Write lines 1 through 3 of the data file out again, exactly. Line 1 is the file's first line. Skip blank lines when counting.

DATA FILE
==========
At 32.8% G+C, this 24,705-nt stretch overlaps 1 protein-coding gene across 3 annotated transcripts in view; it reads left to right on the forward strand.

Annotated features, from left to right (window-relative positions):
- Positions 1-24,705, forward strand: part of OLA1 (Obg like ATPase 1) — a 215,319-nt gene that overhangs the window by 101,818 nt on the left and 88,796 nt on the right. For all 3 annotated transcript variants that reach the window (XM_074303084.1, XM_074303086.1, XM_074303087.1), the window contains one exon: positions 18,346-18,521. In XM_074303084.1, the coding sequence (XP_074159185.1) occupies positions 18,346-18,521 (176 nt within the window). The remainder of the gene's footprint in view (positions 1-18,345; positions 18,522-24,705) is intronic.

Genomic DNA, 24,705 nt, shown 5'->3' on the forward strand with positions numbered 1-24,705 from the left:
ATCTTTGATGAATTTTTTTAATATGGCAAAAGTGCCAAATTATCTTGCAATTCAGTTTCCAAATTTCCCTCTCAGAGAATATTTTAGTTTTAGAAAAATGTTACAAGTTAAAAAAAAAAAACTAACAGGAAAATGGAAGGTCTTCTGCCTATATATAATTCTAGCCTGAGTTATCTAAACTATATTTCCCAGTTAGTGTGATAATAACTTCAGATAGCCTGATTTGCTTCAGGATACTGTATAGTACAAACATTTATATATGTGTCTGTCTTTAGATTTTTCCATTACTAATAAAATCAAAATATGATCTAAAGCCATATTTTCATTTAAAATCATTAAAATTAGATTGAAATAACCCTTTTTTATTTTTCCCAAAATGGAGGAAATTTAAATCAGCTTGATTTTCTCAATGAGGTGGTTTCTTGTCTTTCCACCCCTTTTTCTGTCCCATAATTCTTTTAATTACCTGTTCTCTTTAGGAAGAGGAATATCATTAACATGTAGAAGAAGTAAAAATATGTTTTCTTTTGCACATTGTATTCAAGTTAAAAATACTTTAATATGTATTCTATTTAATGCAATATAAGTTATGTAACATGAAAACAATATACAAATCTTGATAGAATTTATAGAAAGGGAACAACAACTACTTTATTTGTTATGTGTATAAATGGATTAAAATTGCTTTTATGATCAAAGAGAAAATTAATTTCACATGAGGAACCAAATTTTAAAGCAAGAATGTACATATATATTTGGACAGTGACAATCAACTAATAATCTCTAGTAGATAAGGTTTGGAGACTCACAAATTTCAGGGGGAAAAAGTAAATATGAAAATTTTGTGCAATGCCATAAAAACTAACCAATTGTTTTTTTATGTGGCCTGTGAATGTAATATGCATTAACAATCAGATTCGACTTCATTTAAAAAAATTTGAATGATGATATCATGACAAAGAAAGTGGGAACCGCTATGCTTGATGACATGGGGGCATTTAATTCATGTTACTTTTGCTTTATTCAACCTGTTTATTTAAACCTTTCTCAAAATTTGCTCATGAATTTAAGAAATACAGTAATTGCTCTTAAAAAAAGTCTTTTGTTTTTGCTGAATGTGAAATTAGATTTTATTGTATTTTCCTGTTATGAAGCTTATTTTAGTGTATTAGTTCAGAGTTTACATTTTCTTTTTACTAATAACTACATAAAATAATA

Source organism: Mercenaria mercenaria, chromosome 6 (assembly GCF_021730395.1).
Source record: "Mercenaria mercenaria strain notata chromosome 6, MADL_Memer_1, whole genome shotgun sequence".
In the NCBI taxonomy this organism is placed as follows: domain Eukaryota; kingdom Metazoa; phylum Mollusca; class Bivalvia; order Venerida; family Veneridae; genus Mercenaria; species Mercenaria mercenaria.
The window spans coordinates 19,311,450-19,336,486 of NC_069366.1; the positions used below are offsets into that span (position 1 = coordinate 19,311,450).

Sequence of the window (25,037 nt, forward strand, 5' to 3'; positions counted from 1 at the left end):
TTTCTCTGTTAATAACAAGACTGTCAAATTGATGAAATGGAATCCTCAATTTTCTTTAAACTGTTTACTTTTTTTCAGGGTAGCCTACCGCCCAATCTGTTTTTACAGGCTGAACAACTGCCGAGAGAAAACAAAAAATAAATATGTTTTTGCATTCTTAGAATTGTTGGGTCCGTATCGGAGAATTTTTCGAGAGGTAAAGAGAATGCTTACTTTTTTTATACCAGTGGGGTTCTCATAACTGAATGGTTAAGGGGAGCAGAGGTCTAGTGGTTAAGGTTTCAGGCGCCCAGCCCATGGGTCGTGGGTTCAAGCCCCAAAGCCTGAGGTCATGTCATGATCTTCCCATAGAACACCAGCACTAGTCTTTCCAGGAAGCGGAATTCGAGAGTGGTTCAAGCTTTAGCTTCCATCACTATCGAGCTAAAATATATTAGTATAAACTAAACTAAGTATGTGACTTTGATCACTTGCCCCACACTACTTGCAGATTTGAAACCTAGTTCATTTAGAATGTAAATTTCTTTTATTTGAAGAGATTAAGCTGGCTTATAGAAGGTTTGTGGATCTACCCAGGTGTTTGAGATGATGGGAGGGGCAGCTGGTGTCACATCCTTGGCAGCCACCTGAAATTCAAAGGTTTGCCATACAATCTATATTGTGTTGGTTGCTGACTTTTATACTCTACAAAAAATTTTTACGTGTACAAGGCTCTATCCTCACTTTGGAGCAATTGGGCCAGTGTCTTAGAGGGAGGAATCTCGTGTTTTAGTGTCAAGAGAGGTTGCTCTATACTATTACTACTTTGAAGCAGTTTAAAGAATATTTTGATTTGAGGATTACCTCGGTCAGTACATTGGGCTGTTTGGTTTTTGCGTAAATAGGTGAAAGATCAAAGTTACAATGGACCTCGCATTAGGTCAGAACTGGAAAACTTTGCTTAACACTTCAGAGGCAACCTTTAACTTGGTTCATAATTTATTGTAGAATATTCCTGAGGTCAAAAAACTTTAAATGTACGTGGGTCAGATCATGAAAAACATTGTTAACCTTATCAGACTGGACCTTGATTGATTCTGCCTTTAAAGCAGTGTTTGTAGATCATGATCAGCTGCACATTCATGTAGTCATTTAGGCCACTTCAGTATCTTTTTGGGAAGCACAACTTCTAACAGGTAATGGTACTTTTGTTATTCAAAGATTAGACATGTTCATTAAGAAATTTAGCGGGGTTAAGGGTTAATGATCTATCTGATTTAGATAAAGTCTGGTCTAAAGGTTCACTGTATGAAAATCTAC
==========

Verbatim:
At 32.8% G+C, this 24,705-nt stretch overlaps 1 protein-coding gene across 3 annotated transcripts in view; it reads left to right on the forward strand.

Annotated features, from left to right (window-relative positions):
- Positions 1-24,705, forward strand: part of OLA1 (Obg like ATPase 1) — a 215,319-nt gene that overhangs the window by 101,818 nt on the left and 88,796 nt on the right. For all 3 annotated transcript variants that reach the window (XM_074303084.1, XM_074303086.1, XM_074303087.1), the window contains one exon: positions 18,346-18,521. In XM_074303084.1, the coding sequence (XP_074159185.1) occupies positions 18,346-18,521 (176 nt within the window). The remainder of the gene's footprint in view (positions 1-18,345; positions 18,522-24,705) is intronic.